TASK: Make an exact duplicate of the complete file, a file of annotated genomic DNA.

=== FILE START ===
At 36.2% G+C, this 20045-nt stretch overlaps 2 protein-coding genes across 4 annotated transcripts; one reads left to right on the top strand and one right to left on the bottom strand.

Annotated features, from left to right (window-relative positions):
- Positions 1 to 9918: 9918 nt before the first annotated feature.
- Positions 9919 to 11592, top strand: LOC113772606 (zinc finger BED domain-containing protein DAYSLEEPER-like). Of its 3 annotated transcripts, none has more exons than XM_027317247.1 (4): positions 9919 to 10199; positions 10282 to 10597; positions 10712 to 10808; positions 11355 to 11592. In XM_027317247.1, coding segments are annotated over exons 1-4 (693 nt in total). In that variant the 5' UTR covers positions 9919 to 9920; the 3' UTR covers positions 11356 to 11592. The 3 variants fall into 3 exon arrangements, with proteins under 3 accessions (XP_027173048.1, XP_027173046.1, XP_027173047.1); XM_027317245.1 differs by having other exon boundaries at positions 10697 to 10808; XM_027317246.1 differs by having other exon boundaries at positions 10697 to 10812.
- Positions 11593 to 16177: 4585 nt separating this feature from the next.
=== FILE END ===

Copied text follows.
At 36.2% G+C, this 20045-nt stretch overlaps 2 protein-coding genes across 4 annotated transcripts; one reads left to right on the top strand and one right to left on the bottom strand.

Annotated features, from left to right (window-relative positions):
- Positions 1 to 9918: 9918 nt before the first annotated feature.
- Positions 9919 to 11592, top strand: LOC113772606 (zinc finger BED domain-containing protein DAYSLEEPER-like). Of its 3 annotated transcripts, none has more exons than XM_027317247.1 (4): positions 9919 to 10199; positions 10282 to 10597; positions 10712 to 10808; positions 11355 to 11592. In XM_027317247.1, coding segments are annotated over exons 1-4 (693 nt in total). In that variant the 5' UTR covers positions 9919 to 9920; the 3' UTR covers positions 11356 to 11592. The 3 variants fall into 3 exon arrangements, with proteins under 3 accessions (XP_027173048.1, XP_027173046.1, XP_027173047.1); XM_027317245.1 differs by having other exon boundaries at positions 10697 to 10808; XM_027317246.1 differs by having other exon boundaries at positions 10697 to 10812.
- Positions 11593 to 16177: 4585 nt separating this feature from the next.